In this excerpt from the original article, written by Bong S. Sarmiento  and published in Mongabay on 30 August 2020, Gong describes how ‘authorities’ have yet to approve plans for a copper mine in the Tampakan are of the Philippines. The mines would affect ancestoral land and the lives of the mountain people. 

By Bong S. Sarmiento/Mongabay

Officials Quash Plan, For Now, To Develop Philippines’ Biggest Copper Mine

  • The Philippine municipality of Tampakan has canceled an agreement with Sagittarius Mines, Inc. to develop a $5.9 billion copper and gold mine on the island of Mindanao.
  • Municipal councilors criticized the “lopsided” nature of the deal that they said had not been periodically reviewed as required and had sold the community short.
  • The Tampakan project has faced opposition since mineral reserves were discovered there in the ’90s, with pushback coming from various levels of government, Indigenous communities, the Catholic church, environmentalists, and even communist rebels.
  • An Indigenous group that has taken up arms against the project has warned of more bloodshed should the project go ahead on their ancestral lands.


Officials in the southern Philippines have canceled a $5.9 billion project to exploit Southeast Asia’s largest known undeveloped copper and gold reserves, but have left open the possibility of the venture being revived.

The municipal council of Tampakan, home to 40,000 people in the province of South Cotabato, alleges that Sagittarius Mines, Inc. (SMI) failed to honor its side of the agreement governing the development of the mine. That deal, the municipal principal agreement (MPA), is supposed to be reviewed and updated every four years, but this hasn’t been done since 2009. There were attempts to review the MPA, but the mayor and other municipal representatives were excluded from the negotiations, the council said.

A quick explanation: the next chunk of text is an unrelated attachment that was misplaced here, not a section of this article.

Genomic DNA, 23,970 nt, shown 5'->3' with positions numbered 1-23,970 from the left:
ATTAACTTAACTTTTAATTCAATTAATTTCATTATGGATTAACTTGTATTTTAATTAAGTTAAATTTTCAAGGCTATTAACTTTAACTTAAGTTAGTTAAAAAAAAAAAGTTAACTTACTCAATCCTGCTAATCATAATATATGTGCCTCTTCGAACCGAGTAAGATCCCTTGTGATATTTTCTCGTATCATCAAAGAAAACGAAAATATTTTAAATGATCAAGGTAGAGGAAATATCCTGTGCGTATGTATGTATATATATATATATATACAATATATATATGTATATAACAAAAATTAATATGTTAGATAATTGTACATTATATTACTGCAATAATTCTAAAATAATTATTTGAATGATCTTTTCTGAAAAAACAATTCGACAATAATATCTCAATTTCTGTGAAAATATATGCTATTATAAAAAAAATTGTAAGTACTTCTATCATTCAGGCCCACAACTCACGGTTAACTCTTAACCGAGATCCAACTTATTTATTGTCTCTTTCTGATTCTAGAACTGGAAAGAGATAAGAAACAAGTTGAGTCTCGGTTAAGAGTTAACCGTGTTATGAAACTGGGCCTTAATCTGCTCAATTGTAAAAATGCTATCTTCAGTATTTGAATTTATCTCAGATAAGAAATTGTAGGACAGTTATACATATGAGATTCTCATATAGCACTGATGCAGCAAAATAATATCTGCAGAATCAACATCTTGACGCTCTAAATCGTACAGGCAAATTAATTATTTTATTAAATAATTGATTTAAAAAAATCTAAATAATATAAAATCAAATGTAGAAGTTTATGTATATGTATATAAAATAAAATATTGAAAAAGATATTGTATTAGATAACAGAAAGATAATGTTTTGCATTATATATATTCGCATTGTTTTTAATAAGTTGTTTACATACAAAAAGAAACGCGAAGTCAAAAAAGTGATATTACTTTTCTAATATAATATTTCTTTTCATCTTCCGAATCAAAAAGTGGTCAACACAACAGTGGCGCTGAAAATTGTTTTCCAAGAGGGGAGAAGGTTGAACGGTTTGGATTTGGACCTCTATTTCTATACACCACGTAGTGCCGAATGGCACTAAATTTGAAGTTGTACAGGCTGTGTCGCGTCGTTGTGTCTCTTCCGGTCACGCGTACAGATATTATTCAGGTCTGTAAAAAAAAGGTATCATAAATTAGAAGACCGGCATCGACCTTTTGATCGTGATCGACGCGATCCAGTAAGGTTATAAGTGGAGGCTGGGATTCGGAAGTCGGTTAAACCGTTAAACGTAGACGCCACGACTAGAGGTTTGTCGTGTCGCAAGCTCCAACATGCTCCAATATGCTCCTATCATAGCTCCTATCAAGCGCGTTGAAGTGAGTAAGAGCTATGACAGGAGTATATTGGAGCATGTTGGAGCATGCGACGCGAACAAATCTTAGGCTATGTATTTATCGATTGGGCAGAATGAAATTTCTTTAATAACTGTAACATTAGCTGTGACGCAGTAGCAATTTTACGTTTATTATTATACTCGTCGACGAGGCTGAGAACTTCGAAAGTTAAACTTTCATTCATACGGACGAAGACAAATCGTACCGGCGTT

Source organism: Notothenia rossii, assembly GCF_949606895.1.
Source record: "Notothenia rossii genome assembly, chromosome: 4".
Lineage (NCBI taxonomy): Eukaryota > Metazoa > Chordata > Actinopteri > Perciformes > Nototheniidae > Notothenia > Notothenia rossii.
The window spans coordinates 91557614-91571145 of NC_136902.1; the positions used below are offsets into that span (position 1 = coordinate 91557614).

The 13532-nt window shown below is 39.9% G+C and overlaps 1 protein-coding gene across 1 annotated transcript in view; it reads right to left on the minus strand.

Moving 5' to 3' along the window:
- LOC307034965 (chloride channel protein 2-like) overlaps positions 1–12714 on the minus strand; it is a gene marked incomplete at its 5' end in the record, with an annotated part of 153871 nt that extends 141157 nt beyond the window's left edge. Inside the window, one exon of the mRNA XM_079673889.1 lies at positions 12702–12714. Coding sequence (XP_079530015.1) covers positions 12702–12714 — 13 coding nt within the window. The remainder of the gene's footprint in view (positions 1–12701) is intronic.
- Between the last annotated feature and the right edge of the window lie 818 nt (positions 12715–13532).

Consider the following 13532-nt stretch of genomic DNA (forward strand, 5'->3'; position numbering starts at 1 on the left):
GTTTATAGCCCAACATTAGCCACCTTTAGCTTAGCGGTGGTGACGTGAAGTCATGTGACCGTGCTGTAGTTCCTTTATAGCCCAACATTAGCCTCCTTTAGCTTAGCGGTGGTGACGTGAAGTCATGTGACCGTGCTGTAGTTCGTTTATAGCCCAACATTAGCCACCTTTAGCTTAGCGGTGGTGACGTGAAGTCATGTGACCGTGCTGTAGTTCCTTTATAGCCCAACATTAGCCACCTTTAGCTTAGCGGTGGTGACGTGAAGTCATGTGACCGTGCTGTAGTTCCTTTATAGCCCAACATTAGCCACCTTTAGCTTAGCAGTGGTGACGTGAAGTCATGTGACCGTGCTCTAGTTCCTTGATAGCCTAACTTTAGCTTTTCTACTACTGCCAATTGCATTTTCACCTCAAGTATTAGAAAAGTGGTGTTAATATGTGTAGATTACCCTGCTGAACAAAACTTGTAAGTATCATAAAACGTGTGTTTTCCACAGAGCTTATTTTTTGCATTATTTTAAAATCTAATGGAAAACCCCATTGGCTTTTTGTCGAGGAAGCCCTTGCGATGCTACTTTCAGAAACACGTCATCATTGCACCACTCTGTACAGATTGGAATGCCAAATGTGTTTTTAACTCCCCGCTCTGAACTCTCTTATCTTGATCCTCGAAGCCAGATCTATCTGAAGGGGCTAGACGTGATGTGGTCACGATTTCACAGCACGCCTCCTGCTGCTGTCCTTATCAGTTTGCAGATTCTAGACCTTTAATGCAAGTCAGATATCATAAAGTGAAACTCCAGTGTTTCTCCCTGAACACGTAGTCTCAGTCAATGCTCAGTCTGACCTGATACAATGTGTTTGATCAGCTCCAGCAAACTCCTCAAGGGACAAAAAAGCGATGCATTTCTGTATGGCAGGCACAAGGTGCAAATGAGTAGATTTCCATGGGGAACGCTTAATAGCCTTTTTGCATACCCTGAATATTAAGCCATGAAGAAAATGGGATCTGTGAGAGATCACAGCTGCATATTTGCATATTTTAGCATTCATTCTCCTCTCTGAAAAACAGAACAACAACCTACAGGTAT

“After scrutiny, there are provisions in the MPA that are considered vague, disadvantageous to inhabitants of Tampakan and unduly tie the hands of the local government unit [LGU] of Tampakan,” the council said in a resolution dated August 10 but made public on August 14. “As such, the LGU cannot sit and fold its arms not to intervene in any action initiated by its people if, indeed, their rights have been violated contrary to some provisions of the agreement.”

The MPA was already a done deal rather than being negotiated with the government, the resolution said.

Municipal legislators say they’re no longer interested in reviewing or updating the 2009 MPA with the company but are open to creating or formulating a new agreement, which means SMI could still pursue the mammoth Tampakan project under a new municipal agreement.

The resolution has been sent to relevant government agencies but SMI has yet to issue a statement as of the time this article was published. Mongabay sought comment from SMI officials but did not receive a response from the mining firm.

‘Lopsided,’ ‘no justice’

If approved, the Tampakan project would be the largest copper mine in the Philippines and among the largest in the world. The site is predicted to yield an average of 375,000 tons of copper and 360,000 ounces of gold in concentrate per year over a 17-year period. In 1995, the Philippine government granted the Tampakan project the contract to explore and develop the area’s mineral deposits through a financial or technical assistance agreement (FTAA).

The MPA took effect in 1997, and since then SMI has paid Tampakan municipality at least 40 million pesos ($822,370 at current rates), or an average of 2.5 million pesos ($51,400) a year as part of its financial commitments, according to a 2013 state audit. But the terms of the deal are “lopsided,” the council noted in its recent decision.

Days before the council published its resolution, Tampakan Mayor Leonard Escobillo criticized the rental rate that SMI was set to pay for the ancestral lands of the Blaan, the ethnic tribal group whose mountain home will be affected by the project.

Featured image: Creative Commons

This article was originally published in Mongabay on the 30 AUGUST 2020, you can find the full and original article here: